I was very keen to read this book as I loved The Da Vinci Code and Angels and Demons. I did find it gripping, but not as interesting and memorable as the two books above; both of which altered my thinking and ideas about the Bible and religion and I thought were influential books.

The Lost Symbol features again the character of Robert Langdon, and this time he is thrown into the world of the Masons and their history and symbolism. It is a gripping story with many intriguing and clever codes and symbols, plus Langdon facing several perils and life-threatening situations including one particularly brave and shocking storyline that had me questioning the author’s sanity (I will go no further as I don’t want to spoil the read for others). As with Dan Brown’s other books, I am impressed at the amount of detail he gives on his subjects and the amount of research he must have done.

I did find the information about the Masons interesting but I wonder if the fact that this book didn’t grab me as much as the previous two mentioned is because religion is a more far-reaching topic than the Masons no matter what your religion or even if you have a religion, whereas I don’t feel the Masons have touched my life or that I have much knowledge about them so I am not so interested in them.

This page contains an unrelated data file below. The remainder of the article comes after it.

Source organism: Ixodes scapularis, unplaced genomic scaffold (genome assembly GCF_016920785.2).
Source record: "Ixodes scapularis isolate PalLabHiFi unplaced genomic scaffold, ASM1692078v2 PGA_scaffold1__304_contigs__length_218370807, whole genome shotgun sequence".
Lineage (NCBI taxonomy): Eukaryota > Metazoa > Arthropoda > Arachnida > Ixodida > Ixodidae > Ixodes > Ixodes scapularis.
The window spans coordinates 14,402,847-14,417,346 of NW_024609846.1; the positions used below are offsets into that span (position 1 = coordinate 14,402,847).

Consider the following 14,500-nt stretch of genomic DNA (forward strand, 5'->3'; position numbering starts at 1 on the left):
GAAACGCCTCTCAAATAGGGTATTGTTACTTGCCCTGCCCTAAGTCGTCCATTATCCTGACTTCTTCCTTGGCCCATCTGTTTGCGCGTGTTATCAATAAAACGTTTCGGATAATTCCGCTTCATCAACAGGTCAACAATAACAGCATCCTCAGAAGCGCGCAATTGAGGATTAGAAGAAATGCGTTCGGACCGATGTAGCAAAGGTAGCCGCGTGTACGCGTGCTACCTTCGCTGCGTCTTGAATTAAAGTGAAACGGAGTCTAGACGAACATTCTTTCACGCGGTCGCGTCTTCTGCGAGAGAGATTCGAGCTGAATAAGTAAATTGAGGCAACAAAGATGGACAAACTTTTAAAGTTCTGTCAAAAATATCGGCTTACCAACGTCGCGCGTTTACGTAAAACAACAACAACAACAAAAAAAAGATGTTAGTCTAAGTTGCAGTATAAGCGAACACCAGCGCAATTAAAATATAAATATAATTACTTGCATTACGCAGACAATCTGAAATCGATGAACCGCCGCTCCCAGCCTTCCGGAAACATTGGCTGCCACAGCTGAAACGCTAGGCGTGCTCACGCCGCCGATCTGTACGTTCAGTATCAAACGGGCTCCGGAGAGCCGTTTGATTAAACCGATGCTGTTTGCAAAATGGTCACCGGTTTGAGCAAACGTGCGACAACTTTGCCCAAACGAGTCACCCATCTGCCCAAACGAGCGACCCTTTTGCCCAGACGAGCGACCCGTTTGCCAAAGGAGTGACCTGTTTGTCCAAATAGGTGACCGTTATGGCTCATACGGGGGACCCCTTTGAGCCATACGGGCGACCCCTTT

I also found myself a little confused about the main theme of the book as there seemed to be three subjects that the reader was learning about and that Ma’lak was seeking to destroy/gain knowledge about; the Masons and their symbolism; the lost word that has such an amazing power over every culture and religion; and the Nonetic Science that aims to investigate whether human thoughts can influence actions and events. Perhaps it was just me missing something, but I was confused as to why Ma’lak was concerning himself with all three – I can see that the Masons and the lost words are connected as the Masons seem to hold the secret of what/where the lost word is, but I don’t really see that much of a connection with Nonetic Science. It also seemed to me that Langdon/Dan Brown was lecturing the reader rather a lot and although I found aspects of it interesting sometimes it seemed a bit too much, as compared to the two previously mentioned books when each time Langdon/Brown informed us of something I found it revolutionary and thought-provoking and was eager for more.

I did enjoy the book and I did find sections of it extremely exciting, but it just didn’t interest me or hold my attention or seem so memorable as his other two great books.




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